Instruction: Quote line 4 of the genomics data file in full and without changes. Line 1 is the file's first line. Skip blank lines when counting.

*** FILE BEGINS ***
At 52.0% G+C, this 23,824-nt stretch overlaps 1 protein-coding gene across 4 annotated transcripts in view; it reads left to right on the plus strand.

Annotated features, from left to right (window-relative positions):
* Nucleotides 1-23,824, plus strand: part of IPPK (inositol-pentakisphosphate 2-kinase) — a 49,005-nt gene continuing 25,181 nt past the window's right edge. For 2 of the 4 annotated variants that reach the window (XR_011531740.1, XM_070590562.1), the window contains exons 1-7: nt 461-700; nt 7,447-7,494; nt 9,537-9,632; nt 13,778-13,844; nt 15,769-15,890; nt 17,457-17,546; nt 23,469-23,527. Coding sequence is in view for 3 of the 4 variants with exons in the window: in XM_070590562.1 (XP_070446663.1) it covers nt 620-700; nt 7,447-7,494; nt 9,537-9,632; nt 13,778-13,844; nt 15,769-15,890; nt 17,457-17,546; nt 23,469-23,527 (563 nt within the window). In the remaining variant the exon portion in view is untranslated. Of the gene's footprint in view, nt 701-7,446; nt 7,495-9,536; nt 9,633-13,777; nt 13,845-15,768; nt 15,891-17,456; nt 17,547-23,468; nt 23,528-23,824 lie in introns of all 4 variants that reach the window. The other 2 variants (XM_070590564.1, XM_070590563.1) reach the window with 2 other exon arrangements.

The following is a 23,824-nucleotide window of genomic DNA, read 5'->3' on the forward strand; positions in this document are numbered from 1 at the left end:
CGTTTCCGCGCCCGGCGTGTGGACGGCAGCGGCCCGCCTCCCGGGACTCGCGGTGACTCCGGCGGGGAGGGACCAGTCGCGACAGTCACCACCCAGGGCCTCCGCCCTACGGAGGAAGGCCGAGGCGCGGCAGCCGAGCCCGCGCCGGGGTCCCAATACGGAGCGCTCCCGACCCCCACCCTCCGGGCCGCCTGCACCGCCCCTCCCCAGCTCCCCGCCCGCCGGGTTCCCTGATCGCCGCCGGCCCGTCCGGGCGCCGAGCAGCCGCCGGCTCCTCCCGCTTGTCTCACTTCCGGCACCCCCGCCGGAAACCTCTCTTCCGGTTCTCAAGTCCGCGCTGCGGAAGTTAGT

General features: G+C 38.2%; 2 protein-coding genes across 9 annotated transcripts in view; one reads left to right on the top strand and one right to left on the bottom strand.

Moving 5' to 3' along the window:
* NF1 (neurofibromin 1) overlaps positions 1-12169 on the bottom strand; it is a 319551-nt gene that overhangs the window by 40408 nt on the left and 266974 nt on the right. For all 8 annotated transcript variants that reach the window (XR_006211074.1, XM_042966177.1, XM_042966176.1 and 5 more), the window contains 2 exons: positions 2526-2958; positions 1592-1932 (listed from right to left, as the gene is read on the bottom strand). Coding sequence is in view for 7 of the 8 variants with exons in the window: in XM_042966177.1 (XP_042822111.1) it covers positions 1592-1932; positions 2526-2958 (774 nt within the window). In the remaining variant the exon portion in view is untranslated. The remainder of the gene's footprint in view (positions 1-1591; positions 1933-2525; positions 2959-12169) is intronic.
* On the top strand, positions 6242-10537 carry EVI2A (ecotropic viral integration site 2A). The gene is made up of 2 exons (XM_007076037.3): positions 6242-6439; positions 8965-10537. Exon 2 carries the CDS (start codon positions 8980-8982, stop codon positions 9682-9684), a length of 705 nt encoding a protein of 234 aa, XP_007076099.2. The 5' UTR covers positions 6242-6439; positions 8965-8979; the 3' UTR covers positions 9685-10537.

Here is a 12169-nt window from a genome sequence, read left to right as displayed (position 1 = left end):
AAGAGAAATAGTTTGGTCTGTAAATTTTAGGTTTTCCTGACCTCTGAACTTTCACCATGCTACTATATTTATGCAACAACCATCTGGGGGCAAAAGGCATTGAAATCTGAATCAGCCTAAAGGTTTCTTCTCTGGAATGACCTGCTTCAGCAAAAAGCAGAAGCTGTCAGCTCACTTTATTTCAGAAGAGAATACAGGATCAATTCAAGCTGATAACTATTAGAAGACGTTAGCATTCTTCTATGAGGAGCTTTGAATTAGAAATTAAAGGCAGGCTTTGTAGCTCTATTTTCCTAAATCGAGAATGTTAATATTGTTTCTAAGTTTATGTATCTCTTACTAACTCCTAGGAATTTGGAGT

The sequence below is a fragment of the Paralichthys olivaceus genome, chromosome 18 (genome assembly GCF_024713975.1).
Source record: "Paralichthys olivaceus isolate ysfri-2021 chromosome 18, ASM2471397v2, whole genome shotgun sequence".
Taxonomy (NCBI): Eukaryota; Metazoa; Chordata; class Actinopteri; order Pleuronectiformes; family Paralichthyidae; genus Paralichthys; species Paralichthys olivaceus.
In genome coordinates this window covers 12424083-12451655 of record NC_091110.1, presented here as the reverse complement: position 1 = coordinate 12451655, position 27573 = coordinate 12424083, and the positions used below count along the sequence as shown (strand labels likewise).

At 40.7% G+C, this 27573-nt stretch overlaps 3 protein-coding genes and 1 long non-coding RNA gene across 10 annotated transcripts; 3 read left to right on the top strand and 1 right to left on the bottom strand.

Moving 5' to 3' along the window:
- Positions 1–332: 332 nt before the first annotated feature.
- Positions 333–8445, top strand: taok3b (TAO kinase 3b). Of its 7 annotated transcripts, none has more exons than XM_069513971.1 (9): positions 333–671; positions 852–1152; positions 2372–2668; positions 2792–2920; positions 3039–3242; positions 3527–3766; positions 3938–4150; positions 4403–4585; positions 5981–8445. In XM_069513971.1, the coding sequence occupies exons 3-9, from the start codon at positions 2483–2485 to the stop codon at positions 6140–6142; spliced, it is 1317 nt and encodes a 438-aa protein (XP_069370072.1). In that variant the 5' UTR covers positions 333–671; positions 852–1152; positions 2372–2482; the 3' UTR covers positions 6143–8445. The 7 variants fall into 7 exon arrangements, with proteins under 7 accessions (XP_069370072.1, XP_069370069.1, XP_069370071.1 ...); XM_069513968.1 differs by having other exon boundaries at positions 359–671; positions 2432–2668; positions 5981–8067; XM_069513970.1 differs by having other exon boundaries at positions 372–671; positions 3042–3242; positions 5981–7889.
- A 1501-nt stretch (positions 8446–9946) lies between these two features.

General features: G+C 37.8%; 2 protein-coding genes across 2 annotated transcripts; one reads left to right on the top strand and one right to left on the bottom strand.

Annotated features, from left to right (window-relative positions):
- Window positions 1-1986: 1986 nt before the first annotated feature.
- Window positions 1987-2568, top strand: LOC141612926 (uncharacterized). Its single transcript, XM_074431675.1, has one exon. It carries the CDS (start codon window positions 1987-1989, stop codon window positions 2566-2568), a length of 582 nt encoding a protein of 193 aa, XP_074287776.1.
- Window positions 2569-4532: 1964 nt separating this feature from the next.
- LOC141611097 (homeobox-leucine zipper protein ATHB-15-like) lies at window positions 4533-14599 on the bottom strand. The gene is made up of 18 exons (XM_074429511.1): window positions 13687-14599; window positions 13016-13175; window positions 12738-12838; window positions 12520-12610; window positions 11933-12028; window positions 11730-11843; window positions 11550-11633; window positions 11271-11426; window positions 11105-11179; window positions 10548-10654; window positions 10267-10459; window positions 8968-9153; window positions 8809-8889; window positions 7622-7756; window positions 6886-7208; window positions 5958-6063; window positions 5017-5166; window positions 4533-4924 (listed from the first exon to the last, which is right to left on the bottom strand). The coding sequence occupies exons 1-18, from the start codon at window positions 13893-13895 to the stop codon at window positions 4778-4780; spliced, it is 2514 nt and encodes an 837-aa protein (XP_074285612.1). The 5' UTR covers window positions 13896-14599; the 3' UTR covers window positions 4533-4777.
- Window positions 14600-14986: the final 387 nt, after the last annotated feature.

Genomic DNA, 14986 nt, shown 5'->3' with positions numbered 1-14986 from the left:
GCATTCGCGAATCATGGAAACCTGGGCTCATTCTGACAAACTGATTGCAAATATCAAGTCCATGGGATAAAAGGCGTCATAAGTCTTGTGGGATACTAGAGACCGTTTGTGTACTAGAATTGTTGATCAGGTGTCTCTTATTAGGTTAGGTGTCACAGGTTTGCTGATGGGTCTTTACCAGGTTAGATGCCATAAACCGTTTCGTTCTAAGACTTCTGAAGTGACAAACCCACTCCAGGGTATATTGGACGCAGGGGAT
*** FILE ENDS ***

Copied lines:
The following is a 23,824-nucleotide window of genomic DNA, read 5'->3' on the forward strand; positions in this document are numbered from 1 at the left end: